Linz, Naturally: Botany in Steel City


“May I also offer you a tour of the Botanical Garden?” asked Friedrich Schwarz, already heading towards the greenhouse before he’s even done proffering the invitation. In the frigid winter air, the glass structure’s frost-clouded panes make it hard to see what awaits us inside. Through the door and into the welcoming warmth, we’re suddenly confronted by a sea of cacti. The adjacent building shelters countless orchids. “My favorites” confesses Dr. Schwarz.

He’s director of Linz’s Botanical Garden and a real specialist when it comes to flora and fauna. And he loves to share what he knows with others who are interested in living things—for instance, on his guided tours of the lush rooftop of POSTCITY during the Ars Electronica Festival, and in Deep Space LIVE talks at the Ars Electronica Center. The next is entitled “Forest” and is set for April 19, 2018.

In our recent interview with Friedrich Schwarz, we asked him why he’s so interested in urban flora and fauna, and what we can expect at the next Deep Space LIVE.


Dr. Friedrich Schwarz. Credit: Vanessa Graf

Your talks in Deep Space are all about urban flora and fauna in Linz. Why do you find this so fascinating?

Friedrich Schwarz: The flora and fauna within the Linz city limits are so interesting because there’s a lot here that you wouldn’t expect. Cities are actually very bio-diverse, which seems absurd at first but the specific habitats that exist in a city—the artificial cliffs of building structures and house façades, the green acres interspersed among them like lawns, courtyards and parks, the various forms of land use and the types of soils ranging from gravel and sand to humus, and the special climatic situations in cities—make them homes to an incredibly high density of species. In fact, many cities are even more bio-diverse than rural areas—especially those that are cultivated intensively or subjected to some other intensive usage.


Credit: Vanessa Graf

What are some examples of unexpected plants and animals found in this town?

Friedrich Schwarz: Linz offers a habitat to one of Austria’s rarest amphibian species, one that’s acutely threatened by extinction—the European green toad, which you can find in vacant lots and especially those where the soil has been compacted so that shallow depressions can collect rainwater, which then forms little ponds in which the toads live and spawn. They used to settle into temporary bodies of water that accumulated on gravel river banks after spring floods, but now that the Danube is regulated these ponds don’t form anymore, which is why these creatures have almost gone extinct. Their ersatz biotopes are cargo storage areas or gravel lots—like the ones used for parking trucks. Plus, we create artificial biotopes, since the proliferation of pavement and asphalt surfaces means fewer and fewer spots where these pools can form.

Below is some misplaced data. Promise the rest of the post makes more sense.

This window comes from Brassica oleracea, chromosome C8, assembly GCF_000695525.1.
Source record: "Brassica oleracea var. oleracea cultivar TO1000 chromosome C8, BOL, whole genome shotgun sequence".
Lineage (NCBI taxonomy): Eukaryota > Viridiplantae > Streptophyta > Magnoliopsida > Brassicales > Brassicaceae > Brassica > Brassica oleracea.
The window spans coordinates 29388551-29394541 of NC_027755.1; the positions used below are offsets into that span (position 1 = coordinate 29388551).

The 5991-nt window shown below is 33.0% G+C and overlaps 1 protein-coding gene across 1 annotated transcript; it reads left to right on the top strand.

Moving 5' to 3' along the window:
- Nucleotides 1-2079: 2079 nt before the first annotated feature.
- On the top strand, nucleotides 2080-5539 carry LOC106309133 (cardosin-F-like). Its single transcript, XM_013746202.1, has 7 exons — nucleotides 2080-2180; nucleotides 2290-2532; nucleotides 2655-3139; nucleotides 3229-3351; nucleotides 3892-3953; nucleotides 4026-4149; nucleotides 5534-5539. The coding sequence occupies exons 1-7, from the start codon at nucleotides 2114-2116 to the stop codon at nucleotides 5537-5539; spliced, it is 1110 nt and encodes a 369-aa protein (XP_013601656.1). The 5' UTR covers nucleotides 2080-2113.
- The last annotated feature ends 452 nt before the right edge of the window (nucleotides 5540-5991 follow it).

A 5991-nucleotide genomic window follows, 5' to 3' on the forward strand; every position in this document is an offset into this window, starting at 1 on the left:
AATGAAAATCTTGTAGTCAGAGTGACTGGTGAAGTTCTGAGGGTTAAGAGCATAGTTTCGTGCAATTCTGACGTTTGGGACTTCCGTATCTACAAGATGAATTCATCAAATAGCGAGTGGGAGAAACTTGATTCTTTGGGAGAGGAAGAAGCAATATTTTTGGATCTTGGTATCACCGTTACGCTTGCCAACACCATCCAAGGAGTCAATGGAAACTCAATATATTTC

There are even interesting animals living right in downtown Linz. One is the common pipistrelle, which is not only Austria’s smallest bat; it’s our smallest mammal. They live in cracks and crevices in building façades, where they spend the day very well hidden, and fly and hunt at night. This bat is so tiny it fits into a matchbox.


Credit: Florian Voggeneder

What are some of the surprising plants found in the city?

Friedrich Schwarz: There are remarkable plants that are often found right in the inner city. What are very interesting are the old walls of the castle—that is, the cracks in the walls, in which you find amazing plants such as cymbalaria muralis. This is a lovely flowering plant with tiny blue blossoms that grows in rock and wall crevices, where it spreads out like a veritable carpet. After the flowers bloom, when the seeds are ripe, the mother plant actively buries its seeds inside the cracks in the rock. A stalk grows into the crevice and sows the seed there; thus, it actively seeks out the right substrate for the seeds to germinate. But in doing so, it doesn’t grow towards the light, as a plant usually does; instead, it’s negatively phototropic, growing away from light.

Corydalis is another one that can be found growing out of the old walls around Linz Castle. This is a very cute plant that flowers beautifully. Ants gather its seeds, which have an appendage containing oil. The ants eat this oily, protein-rich appendage and then leave the seeds, or else drop them into cracks where they can germinate.

Cities aren’t only good habitats; they can also have a horrendous impact on the environment. In what ways do you notice the effects of climate change in big cities?

Friedrich Schwarz: There are manifestations that climate change is at work in big cities too or is evident in them—for example, that the proportion of thermophile [warmth-loving] plants and animals is increasing. This is an indication of warming. In cities, the average temperature is generally 2-3 degrees higher than in the surrounding region. This has to do with built structures—that is, with the heating of paved surfaces, roofs and buildings. Therefore, the proportion of thermophile species is generally higher in cities. If it gets a bit warmer in such places, then thermophile species can get established more readily in cities than in the countryside.


Credit: Vanessa Graf

What’s your take on the extinction of insect species?